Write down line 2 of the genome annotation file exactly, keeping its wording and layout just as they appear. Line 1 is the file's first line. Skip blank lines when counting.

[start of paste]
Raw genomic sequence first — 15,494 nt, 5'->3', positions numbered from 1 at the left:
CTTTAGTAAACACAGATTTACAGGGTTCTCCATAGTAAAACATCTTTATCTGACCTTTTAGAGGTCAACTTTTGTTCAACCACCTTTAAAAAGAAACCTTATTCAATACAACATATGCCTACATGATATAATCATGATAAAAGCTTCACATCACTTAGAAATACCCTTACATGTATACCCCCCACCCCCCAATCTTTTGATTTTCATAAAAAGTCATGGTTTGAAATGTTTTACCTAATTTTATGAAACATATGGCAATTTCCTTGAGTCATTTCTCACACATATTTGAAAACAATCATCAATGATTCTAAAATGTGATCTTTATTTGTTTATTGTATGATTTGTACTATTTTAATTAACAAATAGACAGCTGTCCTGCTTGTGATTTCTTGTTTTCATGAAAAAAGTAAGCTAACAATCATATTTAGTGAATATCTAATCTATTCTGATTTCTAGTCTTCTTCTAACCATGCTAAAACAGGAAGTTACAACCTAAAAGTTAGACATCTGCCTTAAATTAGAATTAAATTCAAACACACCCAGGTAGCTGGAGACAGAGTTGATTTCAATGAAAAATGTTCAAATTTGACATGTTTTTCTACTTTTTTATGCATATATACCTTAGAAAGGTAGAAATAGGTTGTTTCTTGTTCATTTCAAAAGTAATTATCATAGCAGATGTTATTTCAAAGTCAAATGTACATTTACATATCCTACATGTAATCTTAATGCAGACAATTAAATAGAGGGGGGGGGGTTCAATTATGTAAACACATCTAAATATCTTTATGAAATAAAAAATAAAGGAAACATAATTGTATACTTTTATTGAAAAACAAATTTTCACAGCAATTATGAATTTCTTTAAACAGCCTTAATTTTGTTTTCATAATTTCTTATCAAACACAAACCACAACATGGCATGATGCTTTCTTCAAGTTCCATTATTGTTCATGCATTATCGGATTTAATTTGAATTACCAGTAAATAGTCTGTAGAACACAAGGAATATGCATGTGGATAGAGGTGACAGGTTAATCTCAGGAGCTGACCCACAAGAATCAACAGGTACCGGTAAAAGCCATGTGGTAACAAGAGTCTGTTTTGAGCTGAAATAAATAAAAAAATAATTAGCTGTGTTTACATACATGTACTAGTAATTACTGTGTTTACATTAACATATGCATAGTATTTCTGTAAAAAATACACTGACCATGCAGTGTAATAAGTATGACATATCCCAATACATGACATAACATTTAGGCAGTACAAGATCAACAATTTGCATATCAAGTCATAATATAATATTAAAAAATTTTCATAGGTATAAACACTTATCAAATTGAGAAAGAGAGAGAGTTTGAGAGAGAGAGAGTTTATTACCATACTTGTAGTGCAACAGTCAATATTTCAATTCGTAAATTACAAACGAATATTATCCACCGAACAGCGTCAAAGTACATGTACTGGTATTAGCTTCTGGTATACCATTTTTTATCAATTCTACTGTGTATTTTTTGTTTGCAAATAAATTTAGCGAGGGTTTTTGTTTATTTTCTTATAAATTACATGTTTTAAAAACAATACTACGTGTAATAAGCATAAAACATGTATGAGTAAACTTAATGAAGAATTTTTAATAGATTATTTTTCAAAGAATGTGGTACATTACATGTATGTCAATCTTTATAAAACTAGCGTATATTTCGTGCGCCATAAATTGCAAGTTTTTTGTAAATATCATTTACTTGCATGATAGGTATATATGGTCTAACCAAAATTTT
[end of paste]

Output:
CTTTAGTAAACACAGATTTACAGGGTTCTCCATAGTAAAACATCTTTATCTGACCTTTTAGAGGTCAACTTTTGTTCAACCACCTTTAAAAAGAAACCTTATTCAATACAACATATGCCTACATGATATAATCATGATAAAAGCTTCACATCACTTAGAAATACCCTTACATGTATACCCCCCACCCCCCAATCTTTTGATTTTCATAAAAAGTCATGGTTTGAAATGTTTTACCTAATTTTATGAAACATATGGCAATTTCCTTGAGTCATTTCTCACACATATTTGAAAACAATCATCAATGATTCTAAAATGTGATCTTTATTTGTTTATTGTATGATTTGTACTATTTTAATTAACAAATAGACAGCTGTCCTGCTTGTGATTTCTTGTTTTCATGAAAAAAGTAAGCTAACAATCATATTTAGTGAATATCTAATCTATTCTGATTTCTAGTCTTCTTCTAACCATGCTAAAACAGGAAGTTACAACCTAAAAGTTAGACATCTGCCTTAAATTAGAATTAAATTCAAACACACCCAGGTAGCTGGAGACAGAGTTGATTTCAATGAAAAATGTTCAAATTTGACATGTTTTTCTACTTTTTTATGCATATATACCTTAGAAAGGTAGAAATAGGTTGTTTCTTGTTCATTTCAAAAGTAATTATCATAGCAGATGTTATTTCAAAGTCAAATGTACATTTACATATCCTACATGTAATCTTAATGCAGACAATTAAATAGAGGGGGGGGGGTTCAATTATGTAAACACATCTAAATATCTTTATGAAATAAAAAATAAAGGAAACATAATTGTATACTTTTATTGAAAAACAAATTTTCACAGCAATTATGAATTTCTTTAAACAGCCTTAATTTTGTTTTCATAATTTCTTATCAAACACAAACCACAACATGGCATGATGCTTTCTTCAAGTTCCATTATTGTTCATGCATTATCGGATTTAATTTGAATTACCAGTAAATAGTCTGTAGAACACAAGGAATATGCATGTGGATAGAGGTGACAGGTTAATCTCAGGAGCTGACCCACAAGAATCAACAGGTACCGGTAAAAGCCATGTGGTAACAAGAGTCTGTTTTGAGCTGAAATAAATAAAAAAATAATTAGCTGTGTTTACATACATGTACTAGTAATTACTGTGTTTACATTAACATATGCATAGTATTTCTGTAAAAAATACACTGACCATGCAGTGTAATAAGTATGACATATCCCAATACATGACATAACATTTAGGCAGTACAAGATCAACAATTTGCATATCAAGTCATAATATAATATTAAAAAATTTTCATAGGTATAAACACTTATCAAATTGAGAAAGAGAGAGAGTTTGAGAGAGAGAGAGTTTATTACCATACTTGTAGTGCAACAGTCAATATTTCAATTCGTAAATTACAAACGAATATTATCCACCGAACAGCGTCAAAGTACATGTACTGGTATTAGCTTCTGGTATACCATTTTTTATCAATTCTACTGTGTATTTTTTGTTTGCAAATAAATTTAGCGAGGGTTTTTGTTTATTTTCTTATAAATTACATGTTTTAAAAACAATACTACGTGTAATAAGCATAAAACATGTATGAGTAAACTTAATGAAGAATTTTTAATAGATTATTTTTCAAAGAATGTGGTACATTACATGTATGTCAATCTTTATAAAACTAGCGTATATTTCGTGCGCCATAAATTGCAAGTTTTTTGTAAATATCATTTACTTGCATGATAGGTATATATGGTCTAACCAAAATTTT